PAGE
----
How to Deal with Domestic Violence
When spouses, intimate partners or dates use physical violence, threats, emotional abuse, harassment or stalking to control the behavior of their partners, they are committing domestic violence. Victims need to understand that they are not responsible for the abuse. One does not deserve to be abused no matter what the circumstances may be.
It is important for victims to admit to themselves that they are being abused or that they are in an abusive relationship. Even if a battered person is not ready to leave the abuser, recognition and validation of the situation are important steps.
Victims of domestic abuse or domestic violence should talk to family, friends, neighbors or co-workers about the domestic violence they experience. It may be helpful to call a domestic violence hotline for information, referrals and support.
Develop a Safety Plan
When domestic violence occurs, it is helpful to have a plan to deal with an emergency or crisis. It is important for individuals to think about ways to provide a safer environment, both for themselves and their children. Victims should plan how to get out of their home quickly and safely, so they may do so if violence begins. This plan should consider very fine details such as where to keep keys, a purse and an extra set of clothes for a rapid departure.
People may want to discuss code words for children or friends so they can call the police for help. It is important that children know how to use the phone to call the police or fire department. Figuring out where to go after leaving the home and how to obtain the greatest safety at work or school is also important. Refer below for a sample safety plan.
Safety During a Violent Situation
Victims cannot always avoid violence. To increase safety, it is important to plan what action to take during a violent situation. What will you do?
- If I have to communicate with my partner and suspect that we may have an argument, I will try to move to a space that is lowest risk, such as ________________________. (Try to avoid arguments in rooms without an access to the outside or in rooms where injury is more likely such as the bathroom, the kitchen or on the stairs.)
- I will use __________ as my code word with my children/family/friends so they can call for help should violence ensue.
- I will tell the following people about my situation and request they call the police if they hear suspicious noises coming from my home.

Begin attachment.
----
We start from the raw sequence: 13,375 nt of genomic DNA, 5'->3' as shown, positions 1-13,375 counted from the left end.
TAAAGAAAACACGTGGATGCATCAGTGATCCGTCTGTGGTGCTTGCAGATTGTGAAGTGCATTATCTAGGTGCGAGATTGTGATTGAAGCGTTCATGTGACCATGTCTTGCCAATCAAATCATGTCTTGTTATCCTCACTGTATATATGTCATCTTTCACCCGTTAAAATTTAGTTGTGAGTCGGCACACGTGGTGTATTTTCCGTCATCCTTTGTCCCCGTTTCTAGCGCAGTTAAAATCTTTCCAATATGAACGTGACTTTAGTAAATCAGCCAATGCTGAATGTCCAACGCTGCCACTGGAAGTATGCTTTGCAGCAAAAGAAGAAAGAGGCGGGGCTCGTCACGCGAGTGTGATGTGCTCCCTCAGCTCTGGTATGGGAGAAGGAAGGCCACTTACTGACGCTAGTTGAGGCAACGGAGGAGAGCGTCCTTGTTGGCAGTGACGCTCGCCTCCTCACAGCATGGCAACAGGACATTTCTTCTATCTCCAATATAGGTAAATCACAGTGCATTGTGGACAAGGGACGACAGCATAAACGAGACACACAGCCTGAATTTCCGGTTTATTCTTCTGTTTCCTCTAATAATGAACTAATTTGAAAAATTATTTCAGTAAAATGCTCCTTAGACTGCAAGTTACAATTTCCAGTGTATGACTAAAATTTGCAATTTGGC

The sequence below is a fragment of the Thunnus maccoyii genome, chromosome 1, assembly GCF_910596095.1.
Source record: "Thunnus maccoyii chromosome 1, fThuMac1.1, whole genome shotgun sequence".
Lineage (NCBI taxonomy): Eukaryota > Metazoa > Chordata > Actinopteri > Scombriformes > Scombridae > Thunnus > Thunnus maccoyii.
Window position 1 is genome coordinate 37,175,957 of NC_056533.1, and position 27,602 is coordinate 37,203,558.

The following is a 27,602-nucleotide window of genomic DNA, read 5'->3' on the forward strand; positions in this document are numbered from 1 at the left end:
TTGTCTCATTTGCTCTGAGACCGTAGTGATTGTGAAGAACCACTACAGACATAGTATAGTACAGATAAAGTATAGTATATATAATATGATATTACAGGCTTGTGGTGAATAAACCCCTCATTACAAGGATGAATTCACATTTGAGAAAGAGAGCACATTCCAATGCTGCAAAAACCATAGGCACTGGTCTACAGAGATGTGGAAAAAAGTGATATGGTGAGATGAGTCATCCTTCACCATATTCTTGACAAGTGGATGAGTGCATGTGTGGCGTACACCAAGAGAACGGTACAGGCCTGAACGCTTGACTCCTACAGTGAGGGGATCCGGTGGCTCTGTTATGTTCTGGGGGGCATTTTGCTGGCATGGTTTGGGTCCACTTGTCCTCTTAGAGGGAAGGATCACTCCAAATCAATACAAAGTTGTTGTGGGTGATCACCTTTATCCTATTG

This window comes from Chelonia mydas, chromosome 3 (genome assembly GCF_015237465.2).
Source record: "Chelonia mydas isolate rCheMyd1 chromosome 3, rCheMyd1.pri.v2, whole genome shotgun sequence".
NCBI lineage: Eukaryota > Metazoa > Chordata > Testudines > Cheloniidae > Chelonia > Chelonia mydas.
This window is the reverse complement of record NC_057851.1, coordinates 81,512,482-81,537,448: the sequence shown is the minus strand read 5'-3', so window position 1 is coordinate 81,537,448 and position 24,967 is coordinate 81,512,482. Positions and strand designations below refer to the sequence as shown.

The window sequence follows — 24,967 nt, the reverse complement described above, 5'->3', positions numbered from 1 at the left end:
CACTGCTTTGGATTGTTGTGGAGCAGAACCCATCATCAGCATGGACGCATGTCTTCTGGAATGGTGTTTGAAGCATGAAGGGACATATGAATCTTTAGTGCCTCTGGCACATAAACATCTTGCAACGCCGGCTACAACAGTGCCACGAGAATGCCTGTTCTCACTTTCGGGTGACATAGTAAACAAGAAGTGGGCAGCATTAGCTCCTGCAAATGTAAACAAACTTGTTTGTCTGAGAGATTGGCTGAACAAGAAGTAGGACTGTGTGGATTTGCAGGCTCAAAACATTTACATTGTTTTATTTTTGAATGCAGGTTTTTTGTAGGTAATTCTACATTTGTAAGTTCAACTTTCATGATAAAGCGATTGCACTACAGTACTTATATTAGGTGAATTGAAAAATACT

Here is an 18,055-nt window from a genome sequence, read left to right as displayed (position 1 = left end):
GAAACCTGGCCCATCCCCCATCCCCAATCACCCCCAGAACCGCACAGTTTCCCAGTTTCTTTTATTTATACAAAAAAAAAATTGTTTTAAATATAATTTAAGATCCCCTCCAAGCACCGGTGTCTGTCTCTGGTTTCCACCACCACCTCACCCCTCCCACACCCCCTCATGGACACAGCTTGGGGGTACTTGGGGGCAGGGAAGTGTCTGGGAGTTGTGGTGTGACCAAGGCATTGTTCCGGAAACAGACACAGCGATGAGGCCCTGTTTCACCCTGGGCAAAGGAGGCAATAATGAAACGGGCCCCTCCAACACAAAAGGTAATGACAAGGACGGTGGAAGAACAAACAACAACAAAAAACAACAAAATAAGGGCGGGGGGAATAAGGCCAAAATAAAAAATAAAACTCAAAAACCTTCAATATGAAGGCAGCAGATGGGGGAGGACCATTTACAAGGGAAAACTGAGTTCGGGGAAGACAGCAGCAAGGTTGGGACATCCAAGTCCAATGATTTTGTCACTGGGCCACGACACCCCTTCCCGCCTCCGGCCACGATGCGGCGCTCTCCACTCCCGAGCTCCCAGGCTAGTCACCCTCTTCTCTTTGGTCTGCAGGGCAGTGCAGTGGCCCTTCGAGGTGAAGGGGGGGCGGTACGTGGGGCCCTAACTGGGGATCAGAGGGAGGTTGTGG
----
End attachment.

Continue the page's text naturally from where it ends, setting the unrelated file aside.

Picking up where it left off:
- In a situation where I need to exit quickly, I will leave by using ______________ (the back door, stair well, elevator or window).
- I will keep my purse and car keys ready and put them________________ so that I can leave quickly.
- When I leave my home, I will go______________________________________.
Safety When Preparing to Leave
Safety is extremely important when preparing to leave the abuser. Leaving home must be done with a careful plan to increase safety. What will you do if you decide to leave home?
- I will leave copies of important documents, an extra set of keys, money and extra clothes with ____________________, so that I can leave quickly.
- I will have the following important phone numbers accessible to myself and children:
- Contact Number
- I will check with ____________________ and____________________ to see if I could stay with them in an emergency situation.
- I will seek shelter by calling my local domestic violence program at (___)____________.
- When I leave, I will need to take:
— identification (driver’s license)
— Social Security cards for all family members
— birth certificates for all family members
— school and vaccination records for children
— medical records
— divorce/custody papers
— work permits/green cards/passports
— money/check book/ATM card
— house and/or car keys
— lease/rental agreement
— other items: ____________________ ____________________
Safety in My Home
Safety is important even if the abuser does not live with you. What will you do to ensure your own safety and your children’s safety?